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April 9, 2009
Nazi Propaganda is Subject of May 18 Lecture by Gabriel Weimann
Following the Nazi seizure of power in 1933, the Nazi Party took over all communications in Germany and turned them into a sophisticated propaganda machine. Adolf Hitler established a Reich Ministry of Public Enlightenment and Propaganda headed by Joseph Goebbels. The ministry’s mission was to ensure that the Nazi message was successfully communicated through art, music, theater, films, books, radio, educational materials and the press.
Gabriel Weimann, professor of communication at Haifa University, will explore this dark period in European history in a lecture at the Library of Congress titled "Nazi Propoganda: The Machinery of Evil" at noon on Monday, May 18 in the Pickford Theater, located on the third floor of the Library’s James Madison Building at 101 Independence Ave. S.E., Washington, D.C. The multimedia presentation will include posters, movies, speeches, public events, books, cartoons and other media used by the Nazi Party.
The event, which is sponsored jointly by the European Division and the Hebrew Language Table, is free and open to the public. Tickets are not required.
Weimann is currently a visiting professor at the American University in Washington, D.C. His research interests include the study of media effects, political campaigns, persuasion and influence, media and public opinion, modern terrorism and the mass media. He is the author of five books including "Communicating Unreality," "The Influentials: People Who Influence People," "The Theater of Terror," "Hate on Trial" and "The Singaporean Enigma."
Weimann’s report titled "Terror on the Internet," which was published in 2007 by the nonpartisan, congressionally-funded U.S. Institute for Peace, has received much media attention. The report concludes that the potential for terrorist cyber-attacks over the Internet is an "overrated" threat. Instead he suggests that policymakers and journalists should focus on "the numerous uses that terrorists make of the Internet every day." These include psychological warfare; publicity and propaganda; data mining; fundraising; recruitment and mobilization; networking; sharing information and planning and coordination.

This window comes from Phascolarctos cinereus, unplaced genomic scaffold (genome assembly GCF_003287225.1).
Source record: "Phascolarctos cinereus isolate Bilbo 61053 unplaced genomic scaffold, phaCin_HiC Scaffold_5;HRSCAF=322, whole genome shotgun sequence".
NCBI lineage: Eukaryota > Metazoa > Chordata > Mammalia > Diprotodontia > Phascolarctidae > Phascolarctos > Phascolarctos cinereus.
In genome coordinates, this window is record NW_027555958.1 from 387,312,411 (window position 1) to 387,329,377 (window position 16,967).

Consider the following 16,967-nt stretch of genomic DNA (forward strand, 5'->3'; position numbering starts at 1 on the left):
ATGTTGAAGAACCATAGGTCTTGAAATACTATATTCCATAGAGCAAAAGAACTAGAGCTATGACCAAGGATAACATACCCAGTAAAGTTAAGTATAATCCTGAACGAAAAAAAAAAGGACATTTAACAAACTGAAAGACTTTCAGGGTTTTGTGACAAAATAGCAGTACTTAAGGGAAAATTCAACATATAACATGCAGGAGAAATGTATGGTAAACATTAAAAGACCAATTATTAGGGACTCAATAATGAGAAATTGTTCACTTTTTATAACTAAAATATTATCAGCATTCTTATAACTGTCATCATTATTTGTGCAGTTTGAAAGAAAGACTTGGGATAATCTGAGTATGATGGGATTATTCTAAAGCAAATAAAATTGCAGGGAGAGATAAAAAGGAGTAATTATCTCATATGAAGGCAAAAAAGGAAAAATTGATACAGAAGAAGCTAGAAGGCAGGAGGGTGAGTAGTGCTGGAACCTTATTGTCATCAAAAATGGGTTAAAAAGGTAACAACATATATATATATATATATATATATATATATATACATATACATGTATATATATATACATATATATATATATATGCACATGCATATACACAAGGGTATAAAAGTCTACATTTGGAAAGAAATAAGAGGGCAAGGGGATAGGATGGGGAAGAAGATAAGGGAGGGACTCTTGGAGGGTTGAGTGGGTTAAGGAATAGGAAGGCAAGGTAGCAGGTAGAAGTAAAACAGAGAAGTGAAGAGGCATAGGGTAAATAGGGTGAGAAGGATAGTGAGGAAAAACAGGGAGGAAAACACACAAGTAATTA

Founded in 1800, the Library of Congress is the nation’s oldest federal cultural institution. The Library seeks to spark imagination and creativity and to further human understanding and wisdom by providing access to knowledge through its magnificent collections, programs and exhibitions. Many of the Library’s rich resources can be accessed through its website at www.loc.gov and via interactive exhibitions on a new, personalized website at myLOC.gov.
The Library’s collections from or pertaining to Europe began with the acquisition of Thomas Jefferson’s personal library, which contains representative works of European culture on many subjects. Today the Library’s European collections are among the finest in the world, with holdings that are especially strong in history, literature and the social sciences. The French, German and Russian collections comprise an estimated 3.5 million volumes. European materials are found in the general collection and in the specialized collections. The European Reading Room (www.loc.gov/rr/european/) should be the starting point for research related to European countries, including the Russian-speaking areas of Asia, but excluding Spain, Portugal and the British Isles.
Housed in both the Prints and Photographs Division and the Rare Book and Special Collections Division is the Third Reich Collection, a miscellany of photographs, books and other printed materials. The collection includes some 1,200 volumes belonging to Hitler and materials from the libraries of Hermann Göring, Heinrich Himmler, Franz Xavier Schwarz and other Nazi leaders.
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